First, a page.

Ask the Dentist: All in the very best possible taste...
Prompted by her recent Covid isolation, Lucy Stock considers our senses of taste and smell - and bad breath...
"EURGH, tasteless," I spat out, as I cross-examined the Chinese soup from our regular takeaway last Saturday... then grumblingly remembered that it wasn't the soup's fault for the flavour fail - it was the wrath of Covid that had affected my senses.
During my quarantine, I dosed up with every vitamin that I could get my hands on, munched aspirin to ward off the chest pains that I had conjured up and made the most of the break from work to get through it.
However, having to endure the loss of smell and taste, although not a touch on long Covid symptoms, is still totally annoying. I can empathise with the late singer Michael Hutchence who was driven mad by his loss of smell and taste due to a head injury.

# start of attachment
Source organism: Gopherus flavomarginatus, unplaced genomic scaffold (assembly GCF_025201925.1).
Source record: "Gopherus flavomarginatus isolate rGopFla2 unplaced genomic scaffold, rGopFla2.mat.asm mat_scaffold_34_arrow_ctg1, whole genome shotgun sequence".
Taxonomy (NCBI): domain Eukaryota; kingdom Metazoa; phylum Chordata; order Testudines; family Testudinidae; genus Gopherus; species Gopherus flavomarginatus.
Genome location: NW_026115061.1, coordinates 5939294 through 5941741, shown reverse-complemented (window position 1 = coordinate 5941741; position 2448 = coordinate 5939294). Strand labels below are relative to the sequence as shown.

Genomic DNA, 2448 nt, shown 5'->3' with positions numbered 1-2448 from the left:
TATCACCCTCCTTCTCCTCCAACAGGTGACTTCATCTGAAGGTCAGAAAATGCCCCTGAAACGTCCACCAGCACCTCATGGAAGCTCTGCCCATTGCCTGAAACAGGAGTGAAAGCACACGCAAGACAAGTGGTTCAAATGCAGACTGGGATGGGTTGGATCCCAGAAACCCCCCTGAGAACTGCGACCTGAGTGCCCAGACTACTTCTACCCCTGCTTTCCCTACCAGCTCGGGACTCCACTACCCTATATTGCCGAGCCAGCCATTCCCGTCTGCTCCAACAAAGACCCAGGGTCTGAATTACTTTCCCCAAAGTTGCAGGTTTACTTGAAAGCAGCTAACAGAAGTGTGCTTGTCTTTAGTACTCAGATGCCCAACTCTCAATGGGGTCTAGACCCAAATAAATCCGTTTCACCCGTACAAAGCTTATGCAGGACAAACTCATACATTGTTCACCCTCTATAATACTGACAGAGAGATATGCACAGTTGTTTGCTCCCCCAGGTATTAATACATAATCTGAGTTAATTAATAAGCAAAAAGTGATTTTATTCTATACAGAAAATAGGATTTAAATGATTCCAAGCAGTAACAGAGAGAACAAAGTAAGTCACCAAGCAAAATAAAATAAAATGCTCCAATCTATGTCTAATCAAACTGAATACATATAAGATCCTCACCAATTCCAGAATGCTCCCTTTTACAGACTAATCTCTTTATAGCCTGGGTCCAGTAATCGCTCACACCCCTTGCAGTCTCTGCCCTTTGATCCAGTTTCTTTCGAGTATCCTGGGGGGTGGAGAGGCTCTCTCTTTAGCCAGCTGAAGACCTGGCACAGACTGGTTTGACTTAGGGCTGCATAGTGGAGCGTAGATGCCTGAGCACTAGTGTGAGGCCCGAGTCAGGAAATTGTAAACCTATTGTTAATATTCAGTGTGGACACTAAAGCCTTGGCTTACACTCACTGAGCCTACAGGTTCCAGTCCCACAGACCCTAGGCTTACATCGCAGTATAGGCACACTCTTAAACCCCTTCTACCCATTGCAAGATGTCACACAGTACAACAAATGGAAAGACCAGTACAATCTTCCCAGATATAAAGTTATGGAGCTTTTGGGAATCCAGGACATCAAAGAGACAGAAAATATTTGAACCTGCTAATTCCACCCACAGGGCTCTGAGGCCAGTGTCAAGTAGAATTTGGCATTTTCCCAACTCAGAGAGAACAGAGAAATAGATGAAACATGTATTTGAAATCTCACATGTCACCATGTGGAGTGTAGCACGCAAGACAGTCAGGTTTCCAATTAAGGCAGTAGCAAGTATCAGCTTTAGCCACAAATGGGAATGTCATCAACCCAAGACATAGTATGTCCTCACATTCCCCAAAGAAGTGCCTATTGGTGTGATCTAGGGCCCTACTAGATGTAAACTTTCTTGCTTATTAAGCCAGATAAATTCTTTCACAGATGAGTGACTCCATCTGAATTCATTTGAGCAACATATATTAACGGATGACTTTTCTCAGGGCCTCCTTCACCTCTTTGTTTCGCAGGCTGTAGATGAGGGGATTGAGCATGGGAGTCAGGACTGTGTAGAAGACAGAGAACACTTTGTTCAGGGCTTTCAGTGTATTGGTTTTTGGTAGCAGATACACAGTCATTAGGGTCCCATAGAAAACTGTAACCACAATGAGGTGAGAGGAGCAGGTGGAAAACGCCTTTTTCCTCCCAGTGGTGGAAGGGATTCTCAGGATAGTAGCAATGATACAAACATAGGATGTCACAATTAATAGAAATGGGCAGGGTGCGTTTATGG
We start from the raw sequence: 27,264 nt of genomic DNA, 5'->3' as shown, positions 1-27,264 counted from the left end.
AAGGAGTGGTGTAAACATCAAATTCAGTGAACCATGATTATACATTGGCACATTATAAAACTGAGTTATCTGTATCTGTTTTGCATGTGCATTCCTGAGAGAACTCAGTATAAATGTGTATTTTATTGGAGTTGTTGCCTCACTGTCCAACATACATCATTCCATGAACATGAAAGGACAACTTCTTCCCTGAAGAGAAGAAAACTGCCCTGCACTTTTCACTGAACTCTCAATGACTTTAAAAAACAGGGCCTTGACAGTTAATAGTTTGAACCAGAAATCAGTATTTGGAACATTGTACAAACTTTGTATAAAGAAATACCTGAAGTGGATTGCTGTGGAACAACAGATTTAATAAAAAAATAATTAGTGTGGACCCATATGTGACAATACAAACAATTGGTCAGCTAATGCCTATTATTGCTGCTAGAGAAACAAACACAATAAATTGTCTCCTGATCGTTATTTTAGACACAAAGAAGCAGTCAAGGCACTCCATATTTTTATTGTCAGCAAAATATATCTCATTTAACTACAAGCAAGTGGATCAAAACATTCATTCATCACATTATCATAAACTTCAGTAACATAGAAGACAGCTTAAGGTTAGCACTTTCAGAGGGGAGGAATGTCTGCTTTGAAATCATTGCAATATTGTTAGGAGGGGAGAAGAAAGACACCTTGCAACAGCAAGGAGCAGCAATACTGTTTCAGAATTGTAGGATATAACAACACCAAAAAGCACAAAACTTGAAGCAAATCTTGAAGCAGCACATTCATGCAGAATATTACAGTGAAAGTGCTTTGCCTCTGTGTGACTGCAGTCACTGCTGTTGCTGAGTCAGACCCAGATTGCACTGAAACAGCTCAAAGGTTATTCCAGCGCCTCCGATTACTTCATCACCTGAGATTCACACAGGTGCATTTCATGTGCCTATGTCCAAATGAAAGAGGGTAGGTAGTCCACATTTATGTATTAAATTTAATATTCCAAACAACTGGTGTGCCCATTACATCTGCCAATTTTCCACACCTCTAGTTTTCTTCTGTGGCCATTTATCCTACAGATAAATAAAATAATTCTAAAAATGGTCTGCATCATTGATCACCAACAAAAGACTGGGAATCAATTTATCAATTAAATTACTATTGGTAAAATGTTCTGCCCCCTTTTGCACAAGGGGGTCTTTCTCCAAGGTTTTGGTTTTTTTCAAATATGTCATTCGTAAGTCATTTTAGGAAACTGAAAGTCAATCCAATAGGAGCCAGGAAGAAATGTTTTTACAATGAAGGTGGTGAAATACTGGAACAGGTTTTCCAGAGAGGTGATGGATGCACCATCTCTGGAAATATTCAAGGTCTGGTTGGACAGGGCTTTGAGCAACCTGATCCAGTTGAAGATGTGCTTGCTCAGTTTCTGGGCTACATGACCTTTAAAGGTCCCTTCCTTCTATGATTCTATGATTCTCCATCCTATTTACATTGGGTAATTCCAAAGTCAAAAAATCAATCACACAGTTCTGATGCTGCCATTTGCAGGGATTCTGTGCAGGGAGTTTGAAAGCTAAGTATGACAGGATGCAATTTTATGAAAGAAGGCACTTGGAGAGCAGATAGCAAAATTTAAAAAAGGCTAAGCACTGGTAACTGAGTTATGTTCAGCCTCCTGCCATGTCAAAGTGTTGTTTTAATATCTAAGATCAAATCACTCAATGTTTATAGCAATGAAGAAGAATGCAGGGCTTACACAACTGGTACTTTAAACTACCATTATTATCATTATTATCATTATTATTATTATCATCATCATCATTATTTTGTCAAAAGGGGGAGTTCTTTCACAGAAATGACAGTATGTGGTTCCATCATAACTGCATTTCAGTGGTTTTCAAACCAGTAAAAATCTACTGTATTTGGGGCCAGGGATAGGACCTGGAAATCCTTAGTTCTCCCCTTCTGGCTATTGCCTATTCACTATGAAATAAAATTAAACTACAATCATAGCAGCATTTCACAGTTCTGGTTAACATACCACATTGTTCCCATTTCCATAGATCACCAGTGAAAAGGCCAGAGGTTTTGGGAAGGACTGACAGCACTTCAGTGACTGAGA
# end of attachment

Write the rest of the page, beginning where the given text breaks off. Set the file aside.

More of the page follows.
I couldn't taste my beloved coffee. I couldn't smell the burning grill that my husband had yet again set on fire.
I became fanatical about cleaning my teeth in case my breath smelt.
I began a sniffathon and started smelling every scent in the house, almost burying my nose in the spice jars, washing powder boxes and herb pots.
Trying anything to stimulate the support cells in my nose to encourage their regeneration and kick start my smell and taste.
Although we normally think of taste coming from the taste buds on our tongue, in fact most of our taste is driven from the olfactory receptor cells in our nose.
It's not these cells that Covid damages - it's several of the other supporting cells that are interlinked with the main smell cells that are invaded and stop working.
Happily, both my smell and taste have already started to return.
For the other unfortunates who have lost their sense of taste and smell and are worried about having smelly breath, you can maximise your breath freshness by having a really good clean at your dental practice to treat any lingering gum disease.
Also, try tongue scraping to remove any of the smelly bacteria from the back of your tongue and employ a mouthwash like Ultradex that contains chlorine dioxide which will neutralise any bad breath smells.